Ethical questions emerge after baby’s genome sequenced while still in the womb

Illustration for article titled Ethical questions emerge after baby’s genome sequenced while still in the womb

Scientists have successfully sequenced a baby's entire genome while it was still in the womb — and without interfering with its protective sac. This non-invasive breakthrough could have profound implications for prenatal screening practices, and the potential elimination of genetic disorders.


Scientists working at the University of Washington took maternal blood samples 18 weeks into a pregnancy, along with a saliva specimen from the father. This supplied enough genetic information for the researchers to map the fetus' DNA. The researchers later checked the accuracy of their results by using umbilical cord blood collected at birth.

It's been known for a while that a pregnant woman's blood plasma contains cell-free DNA from her developing fetus. It rises during gestation, but disappears after the baby is born. Women typically have about 10% of the cell-free DNA from their baby in their blood plasma during a pregnancy. By using a recent breakthrough in statistical modeling and other technical advances, the research team was able to assess subtle variations in the fetus' genome, down to very small, one-letter changes in the DNA code.

The study, which was led by Jay Shendure, associate professor of genome sciences, is poised to have a significant impact on the way that prenatal screening is done. The findings were reported in the June 6 issue of Science Translational Medicine, a journal of the American Association for the Advancement of Science.

Bioethical implications emerge

Shendure's team suggests that the new technique could help prospective parents detect severe genetic abnormalities in their unborn children. The tests, say the researchers, is far safer than the more invasive sampling of fluid from the uterus, which a common procedure in obstetrical practice. The technique could help fertility doctors detect such disorders as Down syndrome, cystic fibrosis, and Tay-Sachs disease.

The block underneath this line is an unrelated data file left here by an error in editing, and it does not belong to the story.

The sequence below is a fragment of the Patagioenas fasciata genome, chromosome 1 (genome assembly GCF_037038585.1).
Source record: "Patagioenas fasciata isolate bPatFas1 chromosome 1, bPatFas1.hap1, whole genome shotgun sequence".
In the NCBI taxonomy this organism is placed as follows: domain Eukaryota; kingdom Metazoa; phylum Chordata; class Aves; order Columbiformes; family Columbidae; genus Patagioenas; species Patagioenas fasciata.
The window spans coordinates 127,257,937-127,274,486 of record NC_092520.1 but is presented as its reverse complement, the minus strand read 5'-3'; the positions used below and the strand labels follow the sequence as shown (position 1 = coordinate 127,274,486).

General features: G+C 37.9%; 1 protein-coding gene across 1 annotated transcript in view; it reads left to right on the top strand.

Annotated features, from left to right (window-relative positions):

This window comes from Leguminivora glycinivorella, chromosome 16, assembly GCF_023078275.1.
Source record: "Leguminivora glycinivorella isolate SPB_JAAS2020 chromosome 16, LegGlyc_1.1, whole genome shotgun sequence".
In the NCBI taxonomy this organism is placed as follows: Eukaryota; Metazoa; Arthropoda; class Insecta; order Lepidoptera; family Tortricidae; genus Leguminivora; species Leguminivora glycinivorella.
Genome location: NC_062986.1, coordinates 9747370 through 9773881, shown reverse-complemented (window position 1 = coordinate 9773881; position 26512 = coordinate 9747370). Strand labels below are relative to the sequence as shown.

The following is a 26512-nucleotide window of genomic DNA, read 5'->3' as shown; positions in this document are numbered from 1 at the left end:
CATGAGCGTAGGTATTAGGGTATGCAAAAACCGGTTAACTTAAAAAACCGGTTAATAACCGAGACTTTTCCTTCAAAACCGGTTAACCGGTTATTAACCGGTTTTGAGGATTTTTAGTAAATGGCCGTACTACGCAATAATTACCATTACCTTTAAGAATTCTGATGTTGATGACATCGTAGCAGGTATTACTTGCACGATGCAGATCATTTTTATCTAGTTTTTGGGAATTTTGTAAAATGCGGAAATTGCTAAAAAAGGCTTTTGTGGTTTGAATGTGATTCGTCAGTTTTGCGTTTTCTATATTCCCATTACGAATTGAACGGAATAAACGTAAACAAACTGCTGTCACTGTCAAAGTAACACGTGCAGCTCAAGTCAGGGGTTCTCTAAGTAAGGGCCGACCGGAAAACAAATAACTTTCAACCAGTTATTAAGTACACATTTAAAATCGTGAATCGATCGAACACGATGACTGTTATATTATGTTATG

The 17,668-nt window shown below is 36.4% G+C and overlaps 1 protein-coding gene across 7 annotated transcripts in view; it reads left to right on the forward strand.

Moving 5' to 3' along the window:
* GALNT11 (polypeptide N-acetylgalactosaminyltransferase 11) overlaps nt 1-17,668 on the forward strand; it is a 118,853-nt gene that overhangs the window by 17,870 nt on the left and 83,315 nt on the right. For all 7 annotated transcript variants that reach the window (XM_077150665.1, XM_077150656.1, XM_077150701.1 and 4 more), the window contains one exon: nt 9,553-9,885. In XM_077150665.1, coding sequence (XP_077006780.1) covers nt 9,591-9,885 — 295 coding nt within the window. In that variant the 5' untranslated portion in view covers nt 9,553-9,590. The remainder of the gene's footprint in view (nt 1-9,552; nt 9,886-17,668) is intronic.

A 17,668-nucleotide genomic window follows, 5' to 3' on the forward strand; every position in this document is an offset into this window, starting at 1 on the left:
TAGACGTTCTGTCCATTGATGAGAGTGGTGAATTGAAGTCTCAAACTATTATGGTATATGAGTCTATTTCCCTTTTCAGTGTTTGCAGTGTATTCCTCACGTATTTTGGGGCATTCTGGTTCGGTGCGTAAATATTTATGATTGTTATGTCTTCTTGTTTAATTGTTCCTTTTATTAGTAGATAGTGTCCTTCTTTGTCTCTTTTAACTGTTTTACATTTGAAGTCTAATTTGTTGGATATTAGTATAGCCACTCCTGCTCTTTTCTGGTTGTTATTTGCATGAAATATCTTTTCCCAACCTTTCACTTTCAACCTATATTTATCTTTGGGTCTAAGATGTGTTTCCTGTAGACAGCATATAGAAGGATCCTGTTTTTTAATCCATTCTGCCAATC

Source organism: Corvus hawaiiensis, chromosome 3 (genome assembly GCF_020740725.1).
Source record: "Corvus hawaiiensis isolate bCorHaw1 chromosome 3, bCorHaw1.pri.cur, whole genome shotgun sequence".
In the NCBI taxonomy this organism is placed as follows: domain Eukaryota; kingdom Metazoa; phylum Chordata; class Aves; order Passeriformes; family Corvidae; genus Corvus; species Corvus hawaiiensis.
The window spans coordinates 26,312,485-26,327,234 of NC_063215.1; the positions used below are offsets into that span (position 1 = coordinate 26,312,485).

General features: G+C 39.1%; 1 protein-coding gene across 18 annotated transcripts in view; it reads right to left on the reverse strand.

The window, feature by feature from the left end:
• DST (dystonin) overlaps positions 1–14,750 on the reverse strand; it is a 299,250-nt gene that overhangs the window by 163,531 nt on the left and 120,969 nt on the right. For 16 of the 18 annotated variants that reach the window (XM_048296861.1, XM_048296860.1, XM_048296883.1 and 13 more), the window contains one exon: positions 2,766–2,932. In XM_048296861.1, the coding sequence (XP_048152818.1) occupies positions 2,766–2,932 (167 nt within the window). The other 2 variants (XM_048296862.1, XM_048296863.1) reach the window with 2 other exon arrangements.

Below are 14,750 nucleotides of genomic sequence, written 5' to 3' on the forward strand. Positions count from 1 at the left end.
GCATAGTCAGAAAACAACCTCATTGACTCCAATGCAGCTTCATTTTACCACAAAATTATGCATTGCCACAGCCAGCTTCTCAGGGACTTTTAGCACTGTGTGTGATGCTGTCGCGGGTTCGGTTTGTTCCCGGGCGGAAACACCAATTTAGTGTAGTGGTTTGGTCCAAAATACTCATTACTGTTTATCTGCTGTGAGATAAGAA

An overarching ethical question that emerges is whether or not the technique should be used to screen for other less severe genetic abnormalities. Scientists are increasingly discovering the genetic markers for such conditions as autism, epilepsy, schizophrenia, and intellectual impairments. Armed with the information that an unborn baby has one of these conditions, some parents may opt to abort the fetus. Looking even further ahead, some parents may also wish to use the practice for trait selection purposes, choosing such genetically-determined characteristics as personality disposition, intelligence, and hair and eye color.

Critics of human trait selection contend that families who practice selective abortion ignore the fact that many children born with such conditions go on to lead relatively normal lives. Other critics worry about the imposition of neurotypicality and the unnecessary stigmatization of such conditions as autism and schizophrenia.


Supporters of human trait selection argue that this is an issue of reproductive liberty, and that parents reserve the right to make such decisions for their families. Others contend that parents have a duty to ensure that they bring healthy children into the world given the choice.

Like most innovations, it takes time for the dust to settle before society and individuals know exactly how to move forward. This breakthrough is no exception.


Eurekalert. Image via Shutterstock / Sashkin.



Selective abortion is a very different concept from producing designer babies. You are not choosing particular traits to include or not include, you are choosing not to continue if something has gone wrong.

People with genetic disabilities can often go on to lead relatively normal lives, but that doesn't mean you would ever wish your child to be born with them.